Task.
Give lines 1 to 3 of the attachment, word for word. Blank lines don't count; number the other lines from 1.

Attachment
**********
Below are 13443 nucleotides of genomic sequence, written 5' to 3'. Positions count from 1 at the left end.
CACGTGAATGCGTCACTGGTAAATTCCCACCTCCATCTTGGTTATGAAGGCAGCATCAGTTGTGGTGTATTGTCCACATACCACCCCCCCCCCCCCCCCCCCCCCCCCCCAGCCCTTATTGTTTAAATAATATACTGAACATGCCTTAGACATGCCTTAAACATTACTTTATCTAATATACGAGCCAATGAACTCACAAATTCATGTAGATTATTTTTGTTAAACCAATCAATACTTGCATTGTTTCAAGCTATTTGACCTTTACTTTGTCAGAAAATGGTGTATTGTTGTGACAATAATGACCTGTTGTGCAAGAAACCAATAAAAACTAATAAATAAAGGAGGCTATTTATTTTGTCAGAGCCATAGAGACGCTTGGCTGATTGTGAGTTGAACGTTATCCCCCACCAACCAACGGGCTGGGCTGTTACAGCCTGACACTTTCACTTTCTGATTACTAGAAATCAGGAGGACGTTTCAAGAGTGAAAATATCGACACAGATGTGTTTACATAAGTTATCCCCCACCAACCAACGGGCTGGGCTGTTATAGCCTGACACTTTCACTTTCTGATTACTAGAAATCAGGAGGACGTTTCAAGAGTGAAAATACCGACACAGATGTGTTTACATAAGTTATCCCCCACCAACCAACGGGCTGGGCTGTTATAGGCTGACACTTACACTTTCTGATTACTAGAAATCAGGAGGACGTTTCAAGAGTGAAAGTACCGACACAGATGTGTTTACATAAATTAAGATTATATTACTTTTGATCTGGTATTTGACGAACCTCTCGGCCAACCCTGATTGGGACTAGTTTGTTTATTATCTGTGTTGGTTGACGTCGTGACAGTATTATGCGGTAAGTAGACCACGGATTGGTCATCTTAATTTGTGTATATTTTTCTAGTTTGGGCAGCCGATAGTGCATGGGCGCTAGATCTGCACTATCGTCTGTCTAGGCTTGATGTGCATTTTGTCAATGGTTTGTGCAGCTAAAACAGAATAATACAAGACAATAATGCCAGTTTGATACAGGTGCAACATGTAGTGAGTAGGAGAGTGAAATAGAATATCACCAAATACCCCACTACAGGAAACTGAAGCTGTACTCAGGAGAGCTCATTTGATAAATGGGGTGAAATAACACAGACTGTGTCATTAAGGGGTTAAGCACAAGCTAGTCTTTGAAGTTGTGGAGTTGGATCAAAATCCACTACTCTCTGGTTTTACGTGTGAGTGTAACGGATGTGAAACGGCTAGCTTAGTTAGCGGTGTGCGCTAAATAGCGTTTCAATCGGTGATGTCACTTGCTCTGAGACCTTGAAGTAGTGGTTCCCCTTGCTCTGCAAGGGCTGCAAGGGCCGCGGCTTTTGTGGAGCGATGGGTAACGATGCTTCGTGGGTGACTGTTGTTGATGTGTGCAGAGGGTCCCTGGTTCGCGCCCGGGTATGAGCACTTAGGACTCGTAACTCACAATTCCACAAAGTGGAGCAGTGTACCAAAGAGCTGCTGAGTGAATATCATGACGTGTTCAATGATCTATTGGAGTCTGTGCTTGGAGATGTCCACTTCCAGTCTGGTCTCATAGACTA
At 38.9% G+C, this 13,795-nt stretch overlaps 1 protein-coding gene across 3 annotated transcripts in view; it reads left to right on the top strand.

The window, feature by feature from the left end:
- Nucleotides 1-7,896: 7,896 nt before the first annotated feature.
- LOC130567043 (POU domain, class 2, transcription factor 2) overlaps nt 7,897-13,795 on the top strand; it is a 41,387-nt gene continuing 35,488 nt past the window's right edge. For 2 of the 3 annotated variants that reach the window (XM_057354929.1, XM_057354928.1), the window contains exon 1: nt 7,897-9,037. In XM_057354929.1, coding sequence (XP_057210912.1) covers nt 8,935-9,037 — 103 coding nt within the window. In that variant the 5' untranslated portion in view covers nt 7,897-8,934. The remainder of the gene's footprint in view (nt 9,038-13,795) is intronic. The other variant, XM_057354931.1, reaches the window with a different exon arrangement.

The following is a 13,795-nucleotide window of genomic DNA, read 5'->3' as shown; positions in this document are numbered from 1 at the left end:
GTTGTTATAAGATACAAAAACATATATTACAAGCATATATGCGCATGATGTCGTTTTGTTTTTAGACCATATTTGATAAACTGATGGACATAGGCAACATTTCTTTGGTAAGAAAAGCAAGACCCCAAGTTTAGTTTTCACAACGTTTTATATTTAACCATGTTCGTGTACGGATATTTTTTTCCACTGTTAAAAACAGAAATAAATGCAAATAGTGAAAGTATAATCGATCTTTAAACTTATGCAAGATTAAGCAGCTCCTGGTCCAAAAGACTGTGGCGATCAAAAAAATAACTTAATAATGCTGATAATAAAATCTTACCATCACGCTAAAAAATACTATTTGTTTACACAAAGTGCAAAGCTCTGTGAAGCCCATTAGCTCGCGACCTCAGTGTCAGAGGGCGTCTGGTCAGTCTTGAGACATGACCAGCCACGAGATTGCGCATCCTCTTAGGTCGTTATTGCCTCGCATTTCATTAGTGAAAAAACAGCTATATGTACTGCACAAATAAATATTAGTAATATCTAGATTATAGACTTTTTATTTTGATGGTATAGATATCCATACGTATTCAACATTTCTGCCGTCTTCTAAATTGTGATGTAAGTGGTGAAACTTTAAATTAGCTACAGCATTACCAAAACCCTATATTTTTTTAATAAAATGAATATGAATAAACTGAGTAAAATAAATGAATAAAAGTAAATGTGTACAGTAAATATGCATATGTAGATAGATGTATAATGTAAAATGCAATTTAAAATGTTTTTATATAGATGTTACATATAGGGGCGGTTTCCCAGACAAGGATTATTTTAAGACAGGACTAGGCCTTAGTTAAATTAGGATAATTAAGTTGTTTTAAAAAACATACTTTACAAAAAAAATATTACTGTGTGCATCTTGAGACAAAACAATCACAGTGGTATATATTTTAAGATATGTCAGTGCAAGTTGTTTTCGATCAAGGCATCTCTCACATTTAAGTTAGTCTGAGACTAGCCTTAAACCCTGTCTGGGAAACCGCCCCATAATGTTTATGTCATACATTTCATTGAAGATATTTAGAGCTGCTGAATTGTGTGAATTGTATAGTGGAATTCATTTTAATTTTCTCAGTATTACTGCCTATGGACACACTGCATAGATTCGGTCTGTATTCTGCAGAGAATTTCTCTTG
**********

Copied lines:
Below are 13443 nucleotides of genomic sequence, written 5' to 3'. Positions count from 1 at the left end.
CACGTGAATGCGTCACTGGTAAATTCCCACCTCCATCTTGGTTATGAAGGCAGCATCAGTTGTGGTGTATTGTCCACATACCACCCCCCCCCCCCCCCCCCCCCCCCCCCAGCCCTTATTGTTTAAATAATATACTGAACATGCCTTAGACATGCCTTAAACATTACTTTATCTAATATACGAGCCAATGAACTCACAAATTCATGTAGATTATTTTTGTTAAACCAATCAATACTTGCATTGTTTCAAGCTATTTGACCTTTACTTTGTCAGAAAATGGTGTATTGTTGTGACAATAATGACCTGTTGTGCAAGAAACCAATAAAAACTAATAAATAAAGGAGGCTATTTATTTTGTCAGAGCCATAGAGACGCTTGGCTGATTGTGAGTTGAACGTTATCCCCCACCAACCAACGGGCTGGGCTGTTACAGCCTGACACTTTCACTTTCTGATTACTAGAAATCAGGAGGACGTTTCAAGAGTGAAAATATCGACACAGATGTGTTTACATAAGTTATCCCCCACCAACCAACGGGCTGGGCTGTTATAGCCTGACACTTTCACTTTCTGATTACTAGAAATCAGGAGGACGTTTCAAGAGTGAAAATACCGACACAGATGTGTTTACATAAGTTATCCCCCACCAACCAACGGGCTGGGCTGTTATAGGCTGACACTTACACTTTCTGATTACTAGAAATCAGGAGGACGTTTCAAGAGTGAAAGTACCGACACAGATGTGTTTACATAAATTAAGATTATATTACTTTTGATCTGGTATTTGACGAACCTCTCGGCCAACCCTGATTGGGACTAGTTTGTTTATTATCTGTGTTGGTTGACGTCGTGACAGTATTATGCGGTAAGTAGACCACGGATTGGTCATCTTAATTTGTGTATATTTTTCTAGTTTGGGCAGCCGATAGTGCATGGGCGCTAGATCTGCACTATCGTCTGTCTAGGCTTGATGTGCATTTTGTCAATGGTTTGTGCAGCTAAAACAGAATAATACAAGACAATAATGCCAGTTTGATACAGGTGCAACATGTAGTGAGTAGGAGAGTGAAATAGAATATCACCAAATACCCCACTACAGGAAACTGAAGCTGTACTCAGGAGAGCTCATTTGATAAATGGGGTGAAATAACACAGACTGTGTCATTAAGGGGTTAAGCACAAGCTAGTCTTTGAAGTTGTGGAGTTGGATCAAAATCCACTACTCTCTGGTTTTACGTGTGAGTGTAACGGATGTGAAACGGCTAGCTTAGTTAGCGGTGTGCGCTAAATAGCGTTTCAATCGGTGATGTCACTTGCTCTGAGACCTTGAAGTAGTGGTTCCCCTTGCTCTGCAAGGGCTGCAAGGGCCGCGGCTTTTGTGGAGCGATGGGTAACGATGCTTCGTGGGTGACTGTTGTTGATGTGTGCAGAGGGTCCCTGGTTCGCGCCCGGGTATGAGCACTTAGGACTCGTAACTCACAATTCCACAAAGTGGAGCAGTGTACCAAAGAGCTGCTGAGTGAATATCATGACGTGTTCAATGATCTATTGGAGTCTGTGCTTGGAGATGTCCACTTCCAGTCTGGTCTCATAGACTA
At 38.9% G+C, this 13,795-nt stretch overlaps 1 protein-coding gene across 3 annotated transcripts in view; it reads left to right on the top strand.